Tuesday, November 24 2020


Clamour of calls for more UK military funds amid Russia, cyber threat

Update: January, 23/2018 - 09:51
LONDON — Former defence secretary Michael Fallon joined calls Monday for more British military spending, as the head of the army said the country may struggle to match Russian battlefield capabilities and another security chief warned a major cyber-attack on the UK is likely by 2020.
Fallon, speaking at the Defence and Security Forum in his first speech since resigning from the Cabinet over a sexual harassment scandal in November, argued for a £1 billion ($1.4 billion) increase in defence funding this year, and raising annual GDP spending on it to 2.5 per cent.
This would give the military an additional £7.7 billion each year, he said, amid a reported £20 billion black hole in the budget for the next decade.
Noting the deficit was falling and spending is on the rise in other priority areas, Fallon said: "So let’s release an extra £1 billion to fire up the defence budget this year, and set 2.5 percent of GDP as our new target for the end of the parliament."
The suggestion came shortly after Chief of the General Staff Nick Carter said in a rare public speech that Russia poses the "most complex and capable" security challenge since the end of the Cold War, and warned against complacency.
Making a high-profile intervention in the growing debate over military spending, he told an audience at the RUSI military think tank in London that "we cannot afford to sit back" in the face of Russian military strength.
The army chief detailed Moscow’s growing military capabilities, which he illustrated with a Russian-language video he described as "information warfare at its best".
That stark message was underlined by another warning Monday from the head of Britain’s National Cyber Security Centre that the country will likely face a major cyber-attack within two years.
Ciaran Martin told the Guardian it was inevitable a hostile actor would launch an online attack aimed at crippling Britain’s critical infrastructure, such as energy supplies, and the country was lucky not to have fallen victim to one already.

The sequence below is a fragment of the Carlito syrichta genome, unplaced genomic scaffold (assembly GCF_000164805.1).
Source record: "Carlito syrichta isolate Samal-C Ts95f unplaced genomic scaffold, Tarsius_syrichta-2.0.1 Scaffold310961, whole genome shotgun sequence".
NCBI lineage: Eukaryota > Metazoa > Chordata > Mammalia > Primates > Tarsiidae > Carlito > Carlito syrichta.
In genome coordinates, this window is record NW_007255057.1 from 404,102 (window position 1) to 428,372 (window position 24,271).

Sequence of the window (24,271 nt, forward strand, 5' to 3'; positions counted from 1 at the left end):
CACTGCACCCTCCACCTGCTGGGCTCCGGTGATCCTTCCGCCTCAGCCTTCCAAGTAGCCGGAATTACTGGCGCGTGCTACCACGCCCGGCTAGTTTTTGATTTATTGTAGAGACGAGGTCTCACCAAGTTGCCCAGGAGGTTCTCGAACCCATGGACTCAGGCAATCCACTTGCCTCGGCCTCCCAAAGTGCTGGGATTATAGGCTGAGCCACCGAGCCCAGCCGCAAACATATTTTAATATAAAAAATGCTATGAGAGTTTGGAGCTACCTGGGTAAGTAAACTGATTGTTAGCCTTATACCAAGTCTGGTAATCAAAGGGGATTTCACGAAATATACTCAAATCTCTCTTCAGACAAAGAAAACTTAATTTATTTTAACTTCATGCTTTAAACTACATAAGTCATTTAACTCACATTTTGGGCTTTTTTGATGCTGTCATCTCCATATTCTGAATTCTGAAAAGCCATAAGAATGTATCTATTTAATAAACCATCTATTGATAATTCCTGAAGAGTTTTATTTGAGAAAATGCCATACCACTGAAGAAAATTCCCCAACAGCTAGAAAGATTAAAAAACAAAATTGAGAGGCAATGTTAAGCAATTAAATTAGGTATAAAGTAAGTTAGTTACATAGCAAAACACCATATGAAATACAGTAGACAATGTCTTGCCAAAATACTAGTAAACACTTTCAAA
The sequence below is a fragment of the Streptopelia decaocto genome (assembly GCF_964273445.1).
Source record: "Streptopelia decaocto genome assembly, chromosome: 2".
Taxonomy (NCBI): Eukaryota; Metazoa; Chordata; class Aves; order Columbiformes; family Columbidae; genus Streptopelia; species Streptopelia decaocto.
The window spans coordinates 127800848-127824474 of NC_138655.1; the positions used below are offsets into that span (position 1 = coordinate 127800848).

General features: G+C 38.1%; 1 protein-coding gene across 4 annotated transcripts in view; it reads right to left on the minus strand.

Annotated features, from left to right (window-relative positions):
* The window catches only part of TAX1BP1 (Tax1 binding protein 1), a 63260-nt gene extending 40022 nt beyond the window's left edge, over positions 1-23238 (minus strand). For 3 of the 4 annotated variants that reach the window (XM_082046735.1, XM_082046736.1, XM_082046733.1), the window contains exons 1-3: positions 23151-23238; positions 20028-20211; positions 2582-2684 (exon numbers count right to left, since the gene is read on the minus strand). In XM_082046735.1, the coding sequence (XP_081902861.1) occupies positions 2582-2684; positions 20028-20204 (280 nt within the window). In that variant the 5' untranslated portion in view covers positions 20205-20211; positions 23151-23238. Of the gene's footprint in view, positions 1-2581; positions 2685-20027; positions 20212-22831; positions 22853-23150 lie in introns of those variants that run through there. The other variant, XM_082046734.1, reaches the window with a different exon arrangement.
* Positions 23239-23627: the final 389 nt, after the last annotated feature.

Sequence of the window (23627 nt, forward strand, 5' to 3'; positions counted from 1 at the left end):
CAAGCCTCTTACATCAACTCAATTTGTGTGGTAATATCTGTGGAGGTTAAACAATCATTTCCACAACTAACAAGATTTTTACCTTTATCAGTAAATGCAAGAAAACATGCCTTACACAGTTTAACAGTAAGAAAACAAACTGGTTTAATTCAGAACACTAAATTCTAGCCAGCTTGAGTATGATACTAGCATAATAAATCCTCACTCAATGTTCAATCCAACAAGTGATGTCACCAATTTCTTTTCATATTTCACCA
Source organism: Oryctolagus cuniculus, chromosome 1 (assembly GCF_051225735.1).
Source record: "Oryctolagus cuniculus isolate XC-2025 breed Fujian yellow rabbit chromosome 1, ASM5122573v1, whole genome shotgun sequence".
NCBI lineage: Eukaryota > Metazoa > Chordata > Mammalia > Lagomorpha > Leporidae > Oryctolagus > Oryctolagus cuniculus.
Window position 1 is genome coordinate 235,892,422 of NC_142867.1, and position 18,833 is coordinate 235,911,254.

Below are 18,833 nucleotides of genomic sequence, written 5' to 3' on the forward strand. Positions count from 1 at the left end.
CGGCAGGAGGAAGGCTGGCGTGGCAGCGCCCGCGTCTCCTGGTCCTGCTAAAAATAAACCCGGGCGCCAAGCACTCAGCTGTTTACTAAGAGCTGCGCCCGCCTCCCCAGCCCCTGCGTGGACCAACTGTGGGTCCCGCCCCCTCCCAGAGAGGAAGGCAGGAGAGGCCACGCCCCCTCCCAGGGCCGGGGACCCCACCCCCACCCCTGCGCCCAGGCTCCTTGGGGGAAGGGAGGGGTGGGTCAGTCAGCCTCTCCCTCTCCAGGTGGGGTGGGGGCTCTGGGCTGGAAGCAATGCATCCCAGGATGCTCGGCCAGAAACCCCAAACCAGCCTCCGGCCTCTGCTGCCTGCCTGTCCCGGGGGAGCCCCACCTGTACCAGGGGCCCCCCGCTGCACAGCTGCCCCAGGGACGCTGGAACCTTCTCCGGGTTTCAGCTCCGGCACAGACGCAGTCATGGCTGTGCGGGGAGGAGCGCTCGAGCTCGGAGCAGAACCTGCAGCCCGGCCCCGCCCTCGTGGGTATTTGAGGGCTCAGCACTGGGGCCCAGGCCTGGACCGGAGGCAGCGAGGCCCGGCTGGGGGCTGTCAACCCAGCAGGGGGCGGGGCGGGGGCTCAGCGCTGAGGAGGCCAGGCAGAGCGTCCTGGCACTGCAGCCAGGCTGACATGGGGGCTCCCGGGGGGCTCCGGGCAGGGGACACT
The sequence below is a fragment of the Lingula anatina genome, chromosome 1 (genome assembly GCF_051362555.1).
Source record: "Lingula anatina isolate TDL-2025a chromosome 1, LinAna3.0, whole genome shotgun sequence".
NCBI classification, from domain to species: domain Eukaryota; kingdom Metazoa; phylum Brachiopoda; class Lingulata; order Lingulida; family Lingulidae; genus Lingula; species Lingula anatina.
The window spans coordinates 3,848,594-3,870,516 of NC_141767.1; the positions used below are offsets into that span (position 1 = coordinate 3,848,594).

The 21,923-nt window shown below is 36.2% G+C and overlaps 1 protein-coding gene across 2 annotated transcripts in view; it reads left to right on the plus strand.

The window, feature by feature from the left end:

"I think it is a matter of when, not if and we will be fortunate to come to the end of the decade without having to trigger a category one attack," he told the paper.
Budget questions 
Defence spending in Britain is under intense pressure following years of austerity, and a review launched last year has prompted media reports that further cuts are on the way.
Carter believes Russia has now boosted its capabilities to the extent that Britain may struggle to match them, and could initiate hostilities faster than expected, noting it has already demonstrated its use of superior long-range missiles in Syria.
"I believe our ability to pre-empt or respond to these threats will be eroded if we don’t match up to them now," he said.
The army head likened the current situation to the run-up to World War I: "We, I think, should be careful of complacency, the parallels with 1914 are stark."
"Our generation has become used to wars of choice since the end of the Cold War. But we may not have a choice about conflict with Russia."
Prime Minister Theresa May’s spokesman said Britain was committed to spending two percent of its gross domestic product (GDP) on defence, in line with the target set by members of the NATO alliance.
"The chief of general staff is saying that we face a range of threats, that we need to make sure we have capabilities required to address them. That’s exactly what we’re doing as part of the National Security Capability Review" launched last July, he said.
"And we’re doing that from a position of strength, where we have a £36 billion ($50 billion, 40.9 billion euros) defence budget, which will rise to almost £40 billion by 2020-21."
Defence minister Gavin Williamson, who took over the role in November, has said the capability review would conclude "shortly". — AFP

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